A group of families targeted by lethal drones are writing to the UK Secretary of State, the Rt Hon Ben Wallace MP, demanding to know if the government was involved in the drone strikes that killed their loved ones – the youngest victim was just three months old.
Together, we’re holding the UK government to account – check out their letter here:
Dear Secretary of State,
We write to you today to request a meeting to discuss the UK’s policy of supporting US drone strikes, which have done huge damage to our families, our communities, and our country, Yemen.
We are all families who have suffered immense loss. We have lost daughters, sons, fathers and mothers to US drone strikes that we understand could not have been taken without UK assistance. Our communities have been torn apart by missiles and our children and grandchildren live in fear. The buzzing noise above is a constant reminder that our lives could be ended in an instant, without warning.
We recently learned that the Ministry of Defence is fighting to keep secret its policy for helping the US target drone strikes. The Ministry is saying that to publish it would hurt relations with the US. We understand the US asked you not to disclose it. This of course makes us wonder what role the UK played in the deaths of our loved ones.
We would like to know: Was the UK involved in the strikes that killed our family members?
We know it has been proven already that the UK provides important support to the US drone programme. For example, we understand that British intelligence feeds directly into the targeting. British personnel embedded with US forces are allowed to fly the drones that hover over our communities. US bases in the UK play a big part in the strikes which have killed our loved ones and have led to the deaths of so many in our country.
The loved ones that have been taken from us are not ‘collateral damage’ or casualties of war. We live far from any battlefield and have no connection to militant groups of any kind. Can you tell us, face to face, that the UK played no role in the missile attacks that have ripped our families to pieces?
Nine of the 34 members of the Al Ameri and Al Taisy families killed by US drone strikes and raids were children, the youngest just three months old. Other victims include fourteen-year-old Mohamed Al Khobzi and ten-year-old Zainah Arfaj. Her brother Maeedh and her sister Sa’adah, who is just seven years old, relive the strike daily as they struggle with the pain from their own injuries.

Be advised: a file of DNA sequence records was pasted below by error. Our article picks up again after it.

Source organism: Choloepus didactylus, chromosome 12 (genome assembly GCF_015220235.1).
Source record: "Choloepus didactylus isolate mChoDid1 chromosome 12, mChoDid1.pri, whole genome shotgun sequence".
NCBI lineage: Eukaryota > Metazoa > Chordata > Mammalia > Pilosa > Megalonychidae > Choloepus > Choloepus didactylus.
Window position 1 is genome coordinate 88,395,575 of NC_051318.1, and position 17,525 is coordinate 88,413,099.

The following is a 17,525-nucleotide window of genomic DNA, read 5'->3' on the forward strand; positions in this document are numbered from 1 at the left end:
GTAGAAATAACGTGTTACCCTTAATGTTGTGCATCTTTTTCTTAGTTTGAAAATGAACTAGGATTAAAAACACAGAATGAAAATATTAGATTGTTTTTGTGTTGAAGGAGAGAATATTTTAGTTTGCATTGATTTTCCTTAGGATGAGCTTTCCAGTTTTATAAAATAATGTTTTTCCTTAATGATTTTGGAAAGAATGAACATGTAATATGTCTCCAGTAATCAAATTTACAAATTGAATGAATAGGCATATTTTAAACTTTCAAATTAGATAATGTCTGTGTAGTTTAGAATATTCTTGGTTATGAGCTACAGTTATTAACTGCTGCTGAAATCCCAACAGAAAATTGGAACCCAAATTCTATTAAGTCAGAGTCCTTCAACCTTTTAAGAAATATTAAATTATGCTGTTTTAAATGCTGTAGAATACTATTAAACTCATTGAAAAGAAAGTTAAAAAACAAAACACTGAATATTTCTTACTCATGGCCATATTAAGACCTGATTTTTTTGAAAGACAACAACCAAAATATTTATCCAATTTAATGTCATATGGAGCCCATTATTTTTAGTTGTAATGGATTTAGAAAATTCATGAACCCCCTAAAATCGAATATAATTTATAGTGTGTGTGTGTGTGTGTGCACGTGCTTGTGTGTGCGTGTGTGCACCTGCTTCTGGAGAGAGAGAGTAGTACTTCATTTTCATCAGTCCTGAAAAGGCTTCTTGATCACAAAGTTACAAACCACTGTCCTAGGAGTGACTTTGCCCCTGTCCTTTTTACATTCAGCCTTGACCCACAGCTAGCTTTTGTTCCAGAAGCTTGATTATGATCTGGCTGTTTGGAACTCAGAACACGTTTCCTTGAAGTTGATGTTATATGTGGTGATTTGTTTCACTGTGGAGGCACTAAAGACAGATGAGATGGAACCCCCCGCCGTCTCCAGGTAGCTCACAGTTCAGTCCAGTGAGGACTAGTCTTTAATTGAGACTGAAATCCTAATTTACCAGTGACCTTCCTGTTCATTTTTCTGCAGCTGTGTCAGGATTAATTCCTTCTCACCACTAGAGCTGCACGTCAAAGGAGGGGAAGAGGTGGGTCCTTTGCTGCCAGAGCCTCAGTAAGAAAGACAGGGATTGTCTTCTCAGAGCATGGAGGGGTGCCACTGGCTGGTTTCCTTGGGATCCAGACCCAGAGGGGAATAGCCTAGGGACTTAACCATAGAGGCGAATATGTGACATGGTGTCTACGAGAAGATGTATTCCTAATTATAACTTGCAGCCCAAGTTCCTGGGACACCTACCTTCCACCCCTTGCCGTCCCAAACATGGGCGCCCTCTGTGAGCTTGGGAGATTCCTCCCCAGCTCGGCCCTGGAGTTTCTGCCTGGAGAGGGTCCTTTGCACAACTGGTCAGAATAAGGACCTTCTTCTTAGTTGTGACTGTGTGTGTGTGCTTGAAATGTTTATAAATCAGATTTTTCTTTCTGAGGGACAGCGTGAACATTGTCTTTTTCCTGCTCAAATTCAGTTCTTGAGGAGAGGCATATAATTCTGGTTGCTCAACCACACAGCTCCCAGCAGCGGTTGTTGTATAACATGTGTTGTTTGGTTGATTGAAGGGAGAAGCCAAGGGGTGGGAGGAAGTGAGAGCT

Ahmed and Khaled bin ali Jaber were young men when a missile struck their village in 2012 and killed their uncle, Salem, and friend, Waleed. They still live with the trauma of what they saw. Ahmed’s wife cries in fear every time a drone flies overhead, and children who witnessed the strike that day suffer psychological problems as adults.
We would like to know: Was the UK involved in the strikes that killed our family members? Did UK intelligence feed into the strikes? Were our family members selected for death from US bases on British soil? And do UK pilots fly the surveillance missions that continue to terrorize our communities?
We realise Covid travel restrictions make it impossible to have this conversation in person. We would therefore appreciate it if you would meet with us via Zoom. We would be happy to accommodate your schedule.
It is our hope that once you understand the true impact of unlawful US drone strikes, you will understand why UK support to them must end, and recognise that safeguards must be put in place to prevent other innocent families from enduring the suffering we have.
We look forward to hearing from you.
Aziz Al Ameri
Mohamed Al Ameri
Saryah Al Amari
Abdullah Al Taisi
Mesa’d Al Khobzi
Abd Al Rahman Al Khobzi
Fasil Bin Ali Jaber
Ahmed Bin Ali Jaber
Khaled Bin Ali Jaber
Mohamed Al Qawli
Adel Al Manthari
Mohammed Al Qawli and the National Organisation of Drone Victims Yasmine and Intissar Al Qadi and the Mareb Girls Foundation